One of the major job functions of a truck company is to perform a search of a structure. A search is conducted for the fire department to account for all persons within that structure and is part of the life safety priority that we need to address at every fire call we respond to. Sometimes the search will produce positive results with a person/occupant being located and removed from the structure or a clear structure with nobody inside.
Unfortunately, search team members can themselves become victims if they encounter hazards or by become trapped, lost, or disoriented. When these situations occur, the outcome can vary depending on many different factors. Search team members may be able to get out without injury or else the outcome can be dire with the search team or part of the team not getting out or being injured as a result. This is where the fire service experiences firefighters losing their life in the line of duty–trying to save another.
There are some common hazards that a search team may encounter. First among these are holes in the floor or stairs. Buildings today are being built very quickly to save on costs and increase overall profits. The speed factor is aided by newer building materials such as lightweight truss construction materials, wooden I-beams, silent floor joists, composite lumber materials, and others that are being developed. These newer materials increase the chances of holes being created in floors or on stairs when exposed to a significant heat source.
It is imperative that the search team check the floor and stairs when advancing into the structure to ensure that there is no structural compromise. Many firefighters have fallen through a floor or stairs due to a hole or a weakened area and have not made it out alive. As a result, a few rapid intervention techniques have been developed so that firefighters can be rescued from such ordeals.
How do we check the floor or stairs in front of us when advancing into a structure? What tool we have in or hands will dictate how we can accomplish this. If we are advancing a charged hoseline, we can use the stream of water to check the floor in front of us. The sound of the water bouncing off the floor will indicate a solid surface. If there is the lack of any sound from the water bouncing off the floor, there is a good chance that there is a hole in front somewhere.
Another method when advancing a charged hoseline is to use your leg. By extending one leg in front of your body when advancing the hose, you will be able to sound or check for a floor surface in front of you. (See photo 1)
If the search team is carrying only hand tools and not a charged hoseline, then the tools will be used to check for floor integrity and soundness. The haligan tool is best for this type of operation as it can be used as an indicator. By holding the haligan as shown in photo 2, the hand is elevated from off the floor when there is a floor there; when there is no floor there, the hand will be pinched because the top part of the haligan has fallen flush with the floor surface. If using an ax as a search tool, the ax head needs to be banged onto the floor to ensure integrity and presence. This is not very practical for the lead firefighter in the search team when compared with using the haligan. The ax is best used for sweeping the floor area instead of being used as the lead tool.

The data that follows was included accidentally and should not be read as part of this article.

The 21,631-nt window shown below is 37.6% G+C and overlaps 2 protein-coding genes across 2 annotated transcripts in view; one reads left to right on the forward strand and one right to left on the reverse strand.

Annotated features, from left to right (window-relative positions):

The second common hazard are entanglements, namely wires, curtains, residential duct work (plastic kind with wire mesh) or any type of foreign object that prevents firefighters from moving or that may ensnare them. This is where firefighter survival training comes into play as the firefighter will need to navigate themselves through the entanglement to become free and clear of the hazard or use a pair of wire cutters to cut their way out.
Regardless of what technique used, the worst thing to do is to fight against the entanglement. You will become fatigued quickly and end up killing yourself with exhaustion and frustration. When a firefighter becomes entangled, the member must call for help right away by declaring a Mayday. Practice how to deal with entanglements to improve your firefighters’ confidence and emotional stability when the time comes to deal with a real situation.
The third common hazard is falling debris. This ties in with the entanglement section, as wires and other items are usually stored above the ceiling area. When portions of the ceiling start to fall, it may surprise the search team and catch them off guard. Firefighters are not expecting this to happen and when it does, it can be surprising. Depending on the amount and type of debris falling, it may or may not be a problem. When the debris is heavy and large, it can cause the search team to become trapped under it or it may injure the team so that they are incapacitated. When the debris is light and small, it may startle the team and may cause them to become disoriented.
Be aware of the common hazards that we may face during a search—the above list is not comprehensive, but it can help you be prepared by training and practicing the skills needed to navigate through the situation.
Photos by author.
Mark van der Feyst has been in the fire service since 1999 and is a full-time firefighter in Ontario, Canada. He is an international instructor teaching in Canada, the United States, and India, and at FDIC. Van der Feyst is a local level suppression instructor for the Pennsylvania State Fire Academy. He is also the lead author of Residential Fire Rescue (Fire Engineering Books & Video).
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